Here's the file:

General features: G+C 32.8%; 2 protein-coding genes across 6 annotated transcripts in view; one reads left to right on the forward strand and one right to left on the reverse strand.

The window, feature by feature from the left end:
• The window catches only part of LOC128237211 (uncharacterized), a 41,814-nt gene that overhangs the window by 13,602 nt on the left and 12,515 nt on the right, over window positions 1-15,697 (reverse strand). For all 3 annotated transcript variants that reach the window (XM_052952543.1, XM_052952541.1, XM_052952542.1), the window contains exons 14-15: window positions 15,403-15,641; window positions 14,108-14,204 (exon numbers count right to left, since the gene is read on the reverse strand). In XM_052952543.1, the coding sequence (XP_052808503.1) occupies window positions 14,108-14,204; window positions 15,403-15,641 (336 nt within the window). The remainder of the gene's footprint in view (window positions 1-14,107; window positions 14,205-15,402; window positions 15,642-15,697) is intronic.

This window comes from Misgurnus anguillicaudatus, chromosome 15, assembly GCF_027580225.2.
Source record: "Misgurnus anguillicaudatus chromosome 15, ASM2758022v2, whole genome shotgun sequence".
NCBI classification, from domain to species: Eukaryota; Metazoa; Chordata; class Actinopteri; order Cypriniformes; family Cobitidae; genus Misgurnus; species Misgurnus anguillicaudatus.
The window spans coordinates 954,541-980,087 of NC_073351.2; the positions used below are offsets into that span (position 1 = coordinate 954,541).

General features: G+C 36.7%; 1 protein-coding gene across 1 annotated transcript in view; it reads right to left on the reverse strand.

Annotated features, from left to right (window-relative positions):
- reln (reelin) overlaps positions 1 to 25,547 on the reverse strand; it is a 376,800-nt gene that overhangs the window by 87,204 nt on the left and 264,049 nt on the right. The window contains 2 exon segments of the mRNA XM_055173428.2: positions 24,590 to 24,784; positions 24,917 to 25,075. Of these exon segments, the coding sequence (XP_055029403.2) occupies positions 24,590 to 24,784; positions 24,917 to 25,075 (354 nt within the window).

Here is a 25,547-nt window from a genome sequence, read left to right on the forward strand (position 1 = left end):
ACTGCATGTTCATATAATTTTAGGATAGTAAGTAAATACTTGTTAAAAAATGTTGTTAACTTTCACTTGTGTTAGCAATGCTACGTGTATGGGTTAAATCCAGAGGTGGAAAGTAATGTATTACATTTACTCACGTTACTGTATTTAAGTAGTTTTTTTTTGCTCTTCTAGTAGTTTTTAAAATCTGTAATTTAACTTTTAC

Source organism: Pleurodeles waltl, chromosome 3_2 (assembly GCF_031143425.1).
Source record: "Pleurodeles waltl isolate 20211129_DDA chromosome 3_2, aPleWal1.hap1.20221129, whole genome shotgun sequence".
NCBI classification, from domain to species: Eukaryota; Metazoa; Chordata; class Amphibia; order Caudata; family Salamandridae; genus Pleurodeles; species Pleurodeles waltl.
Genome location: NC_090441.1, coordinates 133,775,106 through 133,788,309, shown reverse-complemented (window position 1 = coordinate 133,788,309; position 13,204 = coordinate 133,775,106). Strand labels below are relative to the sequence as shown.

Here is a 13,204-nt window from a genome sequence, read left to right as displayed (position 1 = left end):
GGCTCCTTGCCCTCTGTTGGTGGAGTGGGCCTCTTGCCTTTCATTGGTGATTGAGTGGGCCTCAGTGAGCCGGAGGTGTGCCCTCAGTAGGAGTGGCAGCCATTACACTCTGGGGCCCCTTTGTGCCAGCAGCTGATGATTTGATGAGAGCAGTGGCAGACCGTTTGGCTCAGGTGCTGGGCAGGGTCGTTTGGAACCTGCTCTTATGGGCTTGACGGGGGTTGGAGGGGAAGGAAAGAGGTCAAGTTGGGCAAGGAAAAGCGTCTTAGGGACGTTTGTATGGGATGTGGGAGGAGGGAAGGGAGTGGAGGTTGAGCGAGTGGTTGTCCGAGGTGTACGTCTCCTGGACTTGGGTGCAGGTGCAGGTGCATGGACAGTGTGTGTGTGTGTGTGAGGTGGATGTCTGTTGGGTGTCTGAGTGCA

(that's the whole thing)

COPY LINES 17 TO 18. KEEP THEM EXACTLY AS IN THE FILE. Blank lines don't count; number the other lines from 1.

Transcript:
Here is a 13,204-nt window from a genome sequence, read left to right as displayed (position 1 = left end):
GGCTCCTTGCCCTCTGTTGGTGGAGTGGGCCTCTTGCCTTTCATTGGTGATTGAGTGGGCCTCAGTGAGCCGGAGGTGTGCCCTCAGTAGGAGTGGCAGCCATTACACTCTGGGGCCCCTTTGTGCCAGCAGCTGATGATTTGATGAGAGCAGTGGCAGACCGTTTGGCTCAGGTGCTGGGCAGGGTCGTTTGGAACCTGCTCTTATGGGCTTGACGGGGGTTGGAGGGGAAGGAAAGAGGTCAAGTTGGGCAAGGAAAAGCGTCTTAGGGACGTTTGTATGGGATGTGGGAGGAGGGAAGGGAGTGGAGGTTGAGCGAGTGGTTGTCCGAGGTGTACGTCTCCTGGACTTGGGTGCAGGTGCAGGTGCATGGACAGTGTGTGTGTGTGTGTGAGGTGGATGTCTGTTGGGTGTCTGAGTGCA